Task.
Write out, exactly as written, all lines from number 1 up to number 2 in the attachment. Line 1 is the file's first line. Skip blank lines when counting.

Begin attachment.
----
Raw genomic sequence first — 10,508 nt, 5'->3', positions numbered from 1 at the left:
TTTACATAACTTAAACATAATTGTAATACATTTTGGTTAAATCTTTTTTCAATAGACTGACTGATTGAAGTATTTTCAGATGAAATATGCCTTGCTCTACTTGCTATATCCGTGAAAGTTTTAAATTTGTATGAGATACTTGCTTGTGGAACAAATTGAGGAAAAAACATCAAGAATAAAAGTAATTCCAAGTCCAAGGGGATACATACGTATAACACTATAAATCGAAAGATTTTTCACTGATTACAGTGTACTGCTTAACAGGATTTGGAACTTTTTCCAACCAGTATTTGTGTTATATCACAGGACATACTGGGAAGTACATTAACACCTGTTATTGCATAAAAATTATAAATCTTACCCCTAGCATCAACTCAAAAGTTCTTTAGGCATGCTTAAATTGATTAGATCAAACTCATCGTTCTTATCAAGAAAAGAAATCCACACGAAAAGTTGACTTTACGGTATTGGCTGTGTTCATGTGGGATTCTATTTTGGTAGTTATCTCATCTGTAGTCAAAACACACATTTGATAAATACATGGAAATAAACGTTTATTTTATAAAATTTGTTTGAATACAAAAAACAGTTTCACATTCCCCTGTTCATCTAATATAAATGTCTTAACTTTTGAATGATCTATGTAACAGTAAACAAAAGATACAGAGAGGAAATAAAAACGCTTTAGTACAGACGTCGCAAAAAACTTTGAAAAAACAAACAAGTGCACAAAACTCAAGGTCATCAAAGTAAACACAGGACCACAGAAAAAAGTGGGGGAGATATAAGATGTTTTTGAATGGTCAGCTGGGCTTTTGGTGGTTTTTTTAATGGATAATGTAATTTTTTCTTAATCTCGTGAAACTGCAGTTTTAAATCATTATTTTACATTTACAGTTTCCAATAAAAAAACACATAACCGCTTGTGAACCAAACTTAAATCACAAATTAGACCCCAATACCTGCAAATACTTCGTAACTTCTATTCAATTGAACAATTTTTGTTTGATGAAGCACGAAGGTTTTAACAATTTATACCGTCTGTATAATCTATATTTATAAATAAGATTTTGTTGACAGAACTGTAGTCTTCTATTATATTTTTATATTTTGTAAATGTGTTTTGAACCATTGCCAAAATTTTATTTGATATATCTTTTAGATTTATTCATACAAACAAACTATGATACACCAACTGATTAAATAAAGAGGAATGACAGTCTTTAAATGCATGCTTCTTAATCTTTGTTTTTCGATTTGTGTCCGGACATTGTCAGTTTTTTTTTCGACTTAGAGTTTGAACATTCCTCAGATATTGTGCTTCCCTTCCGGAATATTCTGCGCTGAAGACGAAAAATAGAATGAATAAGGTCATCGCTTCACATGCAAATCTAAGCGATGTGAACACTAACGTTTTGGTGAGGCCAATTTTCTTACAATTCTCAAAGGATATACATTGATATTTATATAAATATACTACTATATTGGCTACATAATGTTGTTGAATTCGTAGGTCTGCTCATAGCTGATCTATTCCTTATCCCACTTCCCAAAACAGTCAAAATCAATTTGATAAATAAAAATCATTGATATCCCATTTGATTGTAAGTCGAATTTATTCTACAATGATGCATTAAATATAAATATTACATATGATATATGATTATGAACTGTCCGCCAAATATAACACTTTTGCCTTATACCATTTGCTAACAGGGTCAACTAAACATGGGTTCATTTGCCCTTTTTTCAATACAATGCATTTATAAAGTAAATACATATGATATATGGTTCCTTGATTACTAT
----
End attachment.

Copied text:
Raw genomic sequence first — 10,508 nt, 5'->3', positions numbered from 1 at the left:
TTTACATAACTTAAACATAATTGTAATACATTTTGGTTAAATCTTTTTTCAATAGACTGACTGATTGAAGTATTTTCAGATGAAATATGCCTTGCTCTACTTGCTATATCCGTGAAAGTTTTAAATTTGTATGAGATACTTGCTTGTGGAACAAATTGAGGAAAAAACATCAAGAATAAAAGTAATTCCAAGTCCAAGGGGATACATACGTATAACACTATAAATCGAAAGATTTTTCACTGATTACAGTGTACTGCTTAACAGGATTTGGAACTTTTTCCAACCAGTATTTGTGTTATATCACAGGACATACTGGGAAGTACATTAACACCTGTTATTGCATAAAAATTATAAATCTTACCCCTAGCATCAACTCAAAAGTTCTTTAGGCATGCTTAAATTGATTAGATCAAACTCATCGTTCTTATCAAGAAAAGAAATCCACACGAAAAGTTGACTTTACGGTATTGGCTGTGTTCATGTGGGATTCTATTTTGGTAGTTATCTCATCTGTAGTCAAAACACACATTTGATAAATACATGGAAATAAACGTTTATTTTATAAAATTTGTTTGAATACAAAAAACAGTTTCACATTCCCCTGTTCATCTAATATAAATGTCTTAACTTTTGAATGATCTATGTAACAGTAAACAAAAGATACAGAGAGGAAATAAAAACGCTTTAGTACAGACGTCGCAAAAAACTTTGAAAAAACAAACAAGTGCACAAAACTCAAGGTCATCAAAGTAAACACAGGACCACAGAAAAAAGTGGGGGAGATATAAGATGTTTTTGAATGGTCAGCTGGGCTTTTGGTGGTTTTTTTAATGGATAATGTAATTTTTTCTTAATCTCGTGAAACTGCAGTTTTAAATCATTATTTTACATTTACAGTTTCCAATAAAAAAACACATAACCGCTTGTGAACCAAACTTAAATCACAAATTAGACCCCAATACCTGCAAATACTTCGTAACTTCTATTCAATTGAACAATTTTTGTTTGATGAAGCACGAAGGTTTTAACAATTTATACCGTCTGTATAATCTATATTTATAAATAAGATTTTGTTGACAGAACTGTAGTCTTCTATTATATTTTTATATTTTGTAAATGTGTTTTGAACCATTGCCAAAATTTTATTTGATATATCTTTTAGATTTATTCATACAAACAAACTATGATACACCAACTGATTAAATAAAGAGGAATGACAGTCTTTAAATGCATGCTTCTTAATCTTTGTTTTTCGATTTGTGTCCGGACATTGTCAGTTTTTTTTTCGACTTAGAGTTTGAACATTCCTCAGATATTGTGCTTCCCTTCCGGAATATTCTGCGCTGAAGACGAAAAATAGAATGAATAAGGTCATCGCTTCACATGCAAATCTAAGCGATGTGAACACTAACGTTTTGGTGAGGCCAATTTTCTTACAATTCTCAAAGGATATACATTGATATTTATATAAATATACTACTATATTGGCTACATAATGTTGTTGAATTCGTAGGTCTGCTCATAGCTGATCTATTCCTTATCCCACTTCCCAAAACAGTCAAAATCAATTTGATAAATAAAAATCATTGATATCCCATTTGATTGTAAGTCGAATTTATTCTACAATGATGCATTAAATATAAATATTACATATGATATATGATTATGAACTGTCCGCCAAATATAACACTTTTGCCTTATACCATTTGCTAACAGGGTCAACTAAACATGGGTTCATTTGCCCTTTTTTCAATACAATGCATTTATAAAGTAAATACATATGATATATGGTTCCTTGATTACTAT